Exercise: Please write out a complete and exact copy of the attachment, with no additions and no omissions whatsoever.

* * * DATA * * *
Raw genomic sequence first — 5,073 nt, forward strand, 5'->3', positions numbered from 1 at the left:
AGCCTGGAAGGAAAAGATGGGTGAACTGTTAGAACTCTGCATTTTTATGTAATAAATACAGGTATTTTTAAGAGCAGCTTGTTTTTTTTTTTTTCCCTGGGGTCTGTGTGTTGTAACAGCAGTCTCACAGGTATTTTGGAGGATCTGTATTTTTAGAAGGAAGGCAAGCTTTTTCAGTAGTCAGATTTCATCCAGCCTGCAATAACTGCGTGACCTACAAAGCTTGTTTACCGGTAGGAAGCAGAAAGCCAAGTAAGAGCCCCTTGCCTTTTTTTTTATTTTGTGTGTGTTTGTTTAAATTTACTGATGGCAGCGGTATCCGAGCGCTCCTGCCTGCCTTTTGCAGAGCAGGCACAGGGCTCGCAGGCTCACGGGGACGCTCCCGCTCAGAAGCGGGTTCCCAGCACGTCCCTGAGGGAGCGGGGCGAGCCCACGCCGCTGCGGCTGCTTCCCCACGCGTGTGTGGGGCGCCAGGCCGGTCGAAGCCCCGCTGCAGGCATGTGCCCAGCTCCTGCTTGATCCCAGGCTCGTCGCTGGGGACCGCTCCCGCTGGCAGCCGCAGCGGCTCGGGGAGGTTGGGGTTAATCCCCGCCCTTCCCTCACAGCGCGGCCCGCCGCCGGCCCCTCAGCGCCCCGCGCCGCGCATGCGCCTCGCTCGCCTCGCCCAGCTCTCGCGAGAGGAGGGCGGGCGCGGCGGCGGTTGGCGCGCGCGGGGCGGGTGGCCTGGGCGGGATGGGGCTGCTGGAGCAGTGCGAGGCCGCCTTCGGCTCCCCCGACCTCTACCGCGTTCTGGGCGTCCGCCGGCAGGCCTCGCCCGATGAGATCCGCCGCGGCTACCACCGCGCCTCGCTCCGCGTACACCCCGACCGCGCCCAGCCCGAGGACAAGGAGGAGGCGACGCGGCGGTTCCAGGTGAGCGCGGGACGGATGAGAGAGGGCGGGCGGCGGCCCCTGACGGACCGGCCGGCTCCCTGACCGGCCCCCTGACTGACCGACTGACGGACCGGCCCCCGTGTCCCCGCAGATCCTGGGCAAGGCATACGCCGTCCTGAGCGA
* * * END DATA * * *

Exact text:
Raw genomic sequence first — 5,073 nt, forward strand, 5'->3', positions numbered from 1 at the left:
AGCCTGGAAGGAAAAGATGGGTGAACTGTTAGAACTCTGCATTTTTATGTAATAAATACAGGTATTTTTAAGAGCAGCTTGTTTTTTTTTTTTTCCCTGGGGTCTGTGTGTTGTAACAGCAGTCTCACAGGTATTTTGGAGGATCTGTATTTTTAGAAGGAAGGCAAGCTTTTTCAGTAGTCAGATTTCATCCAGCCTGCAATAACTGCGTGACCTACAAAGCTTGTTTACCGGTAGGAAGCAGAAAGCCAAGTAAGAGCCCCTTGCCTTTTTTTTTATTTTGTGTGTGTTTGTTTAAATTTACTGATGGCAGCGGTATCCGAGCGCTCCTGCCTGCCTTTTGCAGAGCAGGCACAGGGCTCGCAGGCTCACGGGGACGCTCCCGCTCAGAAGCGGGTTCCCAGCACGTCCCTGAGGGAGCGGGGCGAGCCCACGCCGCTGCGGCTGCTTCCCCACGCGTGTGTGGGGCGCCAGGCCGGTCGAAGCCCCGCTGCAGGCATGTGCCCAGCTCCTGCTTGATCCCAGGCTCGTCGCTGGGGACCGCTCCCGCTGGCAGCCGCAGCGGCTCGGGGAGGTTGGGGTTAATCCCCGCCCTTCCCTCACAGCGCGGCCCGCCGCCGGCCCCTCAGCGCCCCGCGCCGCGCATGCGCCTCGCTCGCCTCGCCCAGCTCTCGCGAGAGGAGGGCGGGCGCGGCGGCGGTTGGCGCGCGCGGGGCGGGTGGCCTGGGCGGGATGGGGCTGCTGGAGCAGTGCGAGGCCGCCTTCGGCTCCCCCGACCTCTACCGCGTTCTGGGCGTCCGCCGGCAGGCCTCGCCCGATGAGATCCGCCGCGGCTACCACCGCGCCTCGCTCCGCGTACACCCCGACCGCGCCCAGCCCGAGGACAAGGAGGAGGCGACGCGGCGGTTCCAGGTGAGCGCGGGACGGATGAGAGAGGGCGGGCGGCGGCCCCTGACGGACCGGCCGGCTCCCTGACCGGCCCCCTGACTGACCGACTGACGGACCGGCCCCCGTGTCCCCGCAGATCCTGGGCAAGGCATACGCCGTCCTGAGCGA